SOMMAIRE : 13.1 PRESCRIPTIONS PARTICULIERES 13.1.2 ENVIRONNEMENT REGLEMENTAIRE ET TEXTES DE REFERENCE 13.1.5 COORDINATION AVEC LES AUTRES INTERVENANTS 13.2 DESCRIPTION DES OUVRAGES CAHIER DES CLAUSES TECHNIQUES PARTICULIERES - DCE 13.1 PRESCRIPTIONS PARTICULIERES 18.104.22.168 Prestations à la charge du présent lot Les prestations à la charge de la présente entreprise dans l
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Provider.midlandshn.health.nzCellulitis FAQs – Its all about Choice Why this new programme? Most patients with cellulitis that requires intravenous therapy are not admitted to hospital but have intravenous antibiotics delivered in the community by the district nursing service. However, they need to attend a hospital emergency department to access this service, which is inconvenient for the patient in terms of travel and time. As low priority patients they often have lengthy waits simply to be given their first dose of treatment and discharged. This programme will provide GPs with access to the necessary medication to be able to initiate and deliver intravenous treatment for cellulitis without referral to hospital. What will be funded under the programme? Funding will cover the cost of a 3day course the medications, cefazolin and probenecid, preparation of packs containing medication, guidelines and delivery of packs to practices. Some funding is also allocated to intravenous training for practice nurses. There is no direct funding going to practices. Any additional costs will need to be passed on to the patient. Why can’t I prescribe these medications at present? Cefazolin is currently not funded under the PHARMAC community pharmaceutical schedule. A DHB funded supply is only available from hospital pharmacies under the PHARMAC discretionary community supply scheme. For this programme it will be supplied from Waikato Hospital Pharmacy. Why choose this antibiotic regime? This combination allows treatment to be given just once a day. Probenecid slows renal excretion of cefazolin so that it is active over a 24 hour period, provided the probenecid is given at the same time as the cefazolin. Intravenous flucloxacillin given four times a day is equally effective to this regime, but is much less convenient and compliance is likely to be more of an issue. The cefazolin/probenecid regime is recognised best practice. What if the patient is allergic to cephalosporins or penicillin? If the patient is allergic to cephalosporins or has anaphylaxis to penicillin, they might still be able to be managed without referral to hospital. You should contact Graham Mills, the infectious diseases specialist via Waikato Hospital switchboard, or, if he is unavailable, the emergency department specialist (not the registrar) to discuss the situation. Normally those patients would be treated with oral clindamycin, but that would require specialist endorsement in order for the prescription to be funded via a community pharmacy. Will this communitybased treatment cost more for my patient? Patients included in this programme would previously have presented to their GP before referral to hospital, so would have been paying the cost of the first visit in any case. They will then have the choice of the district nurse delivering the second and third day doses, which will be free to the patient, or returning to their general practice for the second and third doses, where they would have to pay the usual fee. However, any charges for having the second and third dose delivered by the practice team might well be more acceptable than the cost and inconvenience of travel to an emergency department to access the treatment. It may also be more convenient for the patient to be able to choose what time to attend the practice for the second and third doses than to have the district nurse call. What about the weekends? Will the district nurse be available? The district nursing service is available seven days a week to deliver the medication. The after hours centres in Hamilton are also available to deliver the medication over the weekend, with the usual costs to the patient. If the practice team will not be giving the second and third doses, the patient must be given the medication pack to take home so that it is available to whoever will be administering the treatment. What if my patient needs an extended course of treatment? This will not be common as a course of oral antibiotics following intravenous therapy is usually sufficient, but may occasionally be necessary. If this is the case please indicate on the reorder form that you have used a second pack for the same patient. What if I believe after starting this treatment, my patient would be more appropriately treated in hospital? That’s fine, please refer them. There are guidelines about the entry criteria, but there will always be circumstances where a patient doesn’t fit. When will we find time to do this? Some GPs may feel this is an additional burden on an already busy workforce. Therefore it is important to remember this programme provides choices. The district nurses can deliver doses 2 and 3. In addition, IV certification training is being provided so practice nurses will also be able to give the antibiotic doses. Isn’t this just about cost shifting, moving patients from ED and hospital wards to general practice? For those who still require hospitalisation, this will still occur. For those patients who don’t, this programme provides safe and convenient management options in this most appropriate place without disrupting their lives unnecessarily. This project was developed at the request of our GPs, and we know our rural GPs in particular are looking forward to it. It is important to remember that it is already being run successfully in other parts of the country. It is also important to note the DHB are funding the supply and distribution of the packs, and the district nursing service. How will I get more packs? Can I have more packs? Each practice will automatically be sent a pack, and the bigger practices will be sent two. As you use one pack, you fill in the reorder form, and include some basic patient details, fax to Waikato Hospital Pharmacy and the replacement pack will arrive a couple of days later. Nice and easy. Is this another project which will be pulled after a year? This is a pilot project, funded by the DHB for the next year. Outcomes such as whether there is a reduction in ED presentations for cellulitis will be measured. Therefore it is important that general practice assists by providing the small amount of information that is requested on the reorder form. It is also a case of ‘use it or lose it’. We believe this is an opportunity for general practice to demonstrate that there are services that are more appropriately delivered in the community. Se lets make this work. If I have questions, who do I speak to? Dr Graham Mills via the hospital switchboard if you have clinical questions about a particular patient or have a patient with penicillin anaphylaxis or cephalosporin allergy. If he is not available, then the emergency department specialist (not the registrar). Otherwise Hilary GrahamSmith 07 958 8269 or Erica Amon 07 958 8281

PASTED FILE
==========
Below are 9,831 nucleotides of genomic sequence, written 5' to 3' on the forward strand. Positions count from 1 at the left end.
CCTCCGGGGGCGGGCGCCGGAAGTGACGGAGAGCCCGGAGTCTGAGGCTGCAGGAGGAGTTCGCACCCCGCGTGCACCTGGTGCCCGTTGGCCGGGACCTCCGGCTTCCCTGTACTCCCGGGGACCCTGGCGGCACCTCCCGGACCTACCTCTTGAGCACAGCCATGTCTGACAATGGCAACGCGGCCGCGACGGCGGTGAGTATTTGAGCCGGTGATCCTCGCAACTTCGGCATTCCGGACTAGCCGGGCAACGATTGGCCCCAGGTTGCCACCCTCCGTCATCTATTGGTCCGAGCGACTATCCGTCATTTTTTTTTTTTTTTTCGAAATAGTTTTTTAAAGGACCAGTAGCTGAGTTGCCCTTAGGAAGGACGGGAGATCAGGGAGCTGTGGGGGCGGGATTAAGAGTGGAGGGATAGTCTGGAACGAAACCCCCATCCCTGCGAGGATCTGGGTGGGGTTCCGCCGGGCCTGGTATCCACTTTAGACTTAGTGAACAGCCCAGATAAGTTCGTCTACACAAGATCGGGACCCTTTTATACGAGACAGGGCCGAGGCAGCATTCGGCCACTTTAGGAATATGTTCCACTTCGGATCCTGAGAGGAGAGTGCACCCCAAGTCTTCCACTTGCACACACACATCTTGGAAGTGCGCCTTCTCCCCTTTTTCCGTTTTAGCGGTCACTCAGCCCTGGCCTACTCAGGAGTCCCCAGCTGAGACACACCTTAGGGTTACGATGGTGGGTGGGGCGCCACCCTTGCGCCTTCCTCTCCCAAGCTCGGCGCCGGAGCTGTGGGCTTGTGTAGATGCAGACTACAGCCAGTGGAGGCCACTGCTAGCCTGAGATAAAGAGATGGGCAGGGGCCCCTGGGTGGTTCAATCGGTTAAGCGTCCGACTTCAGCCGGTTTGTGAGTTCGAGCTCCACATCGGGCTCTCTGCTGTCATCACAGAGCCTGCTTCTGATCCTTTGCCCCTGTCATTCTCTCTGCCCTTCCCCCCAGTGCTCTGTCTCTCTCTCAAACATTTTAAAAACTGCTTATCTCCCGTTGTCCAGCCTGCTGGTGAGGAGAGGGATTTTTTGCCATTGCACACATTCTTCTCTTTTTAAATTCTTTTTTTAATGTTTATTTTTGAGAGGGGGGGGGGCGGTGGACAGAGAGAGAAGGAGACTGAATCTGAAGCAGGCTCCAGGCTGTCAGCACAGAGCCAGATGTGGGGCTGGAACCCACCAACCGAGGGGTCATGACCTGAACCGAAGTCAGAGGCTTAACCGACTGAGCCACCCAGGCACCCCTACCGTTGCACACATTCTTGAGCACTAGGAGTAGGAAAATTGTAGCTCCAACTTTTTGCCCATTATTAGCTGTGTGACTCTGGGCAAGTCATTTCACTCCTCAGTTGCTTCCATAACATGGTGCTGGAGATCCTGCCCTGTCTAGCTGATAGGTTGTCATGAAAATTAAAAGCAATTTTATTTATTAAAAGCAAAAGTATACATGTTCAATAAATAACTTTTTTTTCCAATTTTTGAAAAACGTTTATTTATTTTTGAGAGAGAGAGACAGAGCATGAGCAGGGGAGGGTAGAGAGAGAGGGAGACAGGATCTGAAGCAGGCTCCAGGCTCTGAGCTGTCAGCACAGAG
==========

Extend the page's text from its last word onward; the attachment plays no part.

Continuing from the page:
BCG Oncology, PC 16620 N 40th St., Suite E Patient Instructions for BCG Immunotherapy BCG stands for Bacillus Calmette-Guerin, a living but weakened tuberculosis vaccine developed by Drs. Calmette and Guerin in France in 1921. It has been and continues to be used as a vaccine to protect against TB and has been given to over one billion infants. Based on studies directed by Dr. Lamm, BC